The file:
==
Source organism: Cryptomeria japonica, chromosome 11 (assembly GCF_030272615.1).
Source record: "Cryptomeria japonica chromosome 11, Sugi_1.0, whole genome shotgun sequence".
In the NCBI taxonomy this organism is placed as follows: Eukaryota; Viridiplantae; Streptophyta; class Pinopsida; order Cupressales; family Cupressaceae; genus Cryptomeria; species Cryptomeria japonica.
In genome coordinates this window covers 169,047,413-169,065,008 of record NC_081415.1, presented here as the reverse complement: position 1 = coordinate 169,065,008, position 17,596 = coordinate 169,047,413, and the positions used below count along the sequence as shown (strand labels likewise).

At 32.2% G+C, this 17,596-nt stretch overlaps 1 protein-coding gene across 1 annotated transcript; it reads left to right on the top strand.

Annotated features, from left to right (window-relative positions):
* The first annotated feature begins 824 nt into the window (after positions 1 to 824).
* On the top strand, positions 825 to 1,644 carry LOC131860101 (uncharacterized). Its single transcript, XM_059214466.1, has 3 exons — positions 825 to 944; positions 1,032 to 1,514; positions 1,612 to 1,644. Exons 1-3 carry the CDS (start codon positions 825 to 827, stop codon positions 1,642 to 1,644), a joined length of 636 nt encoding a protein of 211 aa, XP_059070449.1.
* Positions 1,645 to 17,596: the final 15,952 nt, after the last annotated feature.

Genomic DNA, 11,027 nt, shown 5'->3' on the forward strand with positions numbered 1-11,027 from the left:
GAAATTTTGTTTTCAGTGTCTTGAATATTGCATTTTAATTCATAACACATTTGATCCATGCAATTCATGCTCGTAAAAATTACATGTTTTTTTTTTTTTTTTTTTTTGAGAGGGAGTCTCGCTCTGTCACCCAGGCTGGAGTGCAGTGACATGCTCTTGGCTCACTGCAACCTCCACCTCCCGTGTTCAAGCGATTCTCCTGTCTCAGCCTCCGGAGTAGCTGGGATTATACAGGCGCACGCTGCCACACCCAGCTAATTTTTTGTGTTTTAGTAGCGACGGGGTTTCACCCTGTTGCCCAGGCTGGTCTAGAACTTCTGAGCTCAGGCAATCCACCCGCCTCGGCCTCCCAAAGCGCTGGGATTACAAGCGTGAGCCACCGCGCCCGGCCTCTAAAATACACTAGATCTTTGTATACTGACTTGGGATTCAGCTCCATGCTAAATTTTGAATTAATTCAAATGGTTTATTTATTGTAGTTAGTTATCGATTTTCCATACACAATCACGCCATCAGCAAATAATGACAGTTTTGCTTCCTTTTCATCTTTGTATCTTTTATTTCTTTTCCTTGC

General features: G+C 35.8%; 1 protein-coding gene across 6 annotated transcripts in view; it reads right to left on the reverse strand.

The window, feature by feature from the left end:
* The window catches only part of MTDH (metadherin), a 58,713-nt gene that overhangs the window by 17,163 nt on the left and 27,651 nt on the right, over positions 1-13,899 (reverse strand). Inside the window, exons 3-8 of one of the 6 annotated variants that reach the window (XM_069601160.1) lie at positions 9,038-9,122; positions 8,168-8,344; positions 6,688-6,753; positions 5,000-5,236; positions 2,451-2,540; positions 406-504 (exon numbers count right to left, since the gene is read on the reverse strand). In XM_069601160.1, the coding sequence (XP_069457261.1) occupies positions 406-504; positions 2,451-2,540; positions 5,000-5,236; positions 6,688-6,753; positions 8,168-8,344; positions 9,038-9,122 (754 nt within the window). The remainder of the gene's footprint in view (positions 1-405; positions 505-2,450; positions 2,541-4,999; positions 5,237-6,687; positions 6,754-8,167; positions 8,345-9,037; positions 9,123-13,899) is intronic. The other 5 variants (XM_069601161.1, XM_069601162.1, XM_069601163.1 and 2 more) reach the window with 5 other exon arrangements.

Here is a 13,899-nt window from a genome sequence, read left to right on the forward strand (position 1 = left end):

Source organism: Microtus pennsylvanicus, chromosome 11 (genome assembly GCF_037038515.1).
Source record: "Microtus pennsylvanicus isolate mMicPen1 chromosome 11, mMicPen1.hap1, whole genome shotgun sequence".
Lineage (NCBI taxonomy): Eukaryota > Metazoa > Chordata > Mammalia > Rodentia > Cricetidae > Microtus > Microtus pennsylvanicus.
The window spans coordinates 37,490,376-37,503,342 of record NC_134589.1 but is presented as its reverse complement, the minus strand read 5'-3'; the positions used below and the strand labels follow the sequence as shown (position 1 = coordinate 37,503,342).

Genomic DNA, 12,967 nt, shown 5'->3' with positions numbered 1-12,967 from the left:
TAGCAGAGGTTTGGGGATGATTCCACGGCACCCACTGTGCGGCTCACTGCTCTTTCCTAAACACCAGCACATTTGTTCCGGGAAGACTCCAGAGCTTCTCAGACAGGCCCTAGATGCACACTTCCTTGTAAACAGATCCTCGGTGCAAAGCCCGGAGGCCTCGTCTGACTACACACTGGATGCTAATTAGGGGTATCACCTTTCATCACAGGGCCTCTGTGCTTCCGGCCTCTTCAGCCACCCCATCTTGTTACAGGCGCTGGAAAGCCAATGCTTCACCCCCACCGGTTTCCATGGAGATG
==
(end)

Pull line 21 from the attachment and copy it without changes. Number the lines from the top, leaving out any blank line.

TAGCAGAGGTTTGGGGATGATTCCACGGCACCCACTGTGCGGCTCACTGCTCTTTCCTAAACACCAGCACATTTGTTCCGGGAAGACTCCAGAGCTTCTCAGACAGGCCCTAGATGCACACTTCCTTGTAAACAGATCCTCGGTGCAAAGCCCGGAGGCCTCGTCTGACTACACACTGGATGCTAATTAGGGGTATCACCTTTCATCACAGGGCCTCTGTGCTTCCGGCCTCTTCAGCCACCCCATCTTGTTACAGGCGCTGGAAAGCCAATGCTTCACCCCCACCGGTTTCCATGGAGATG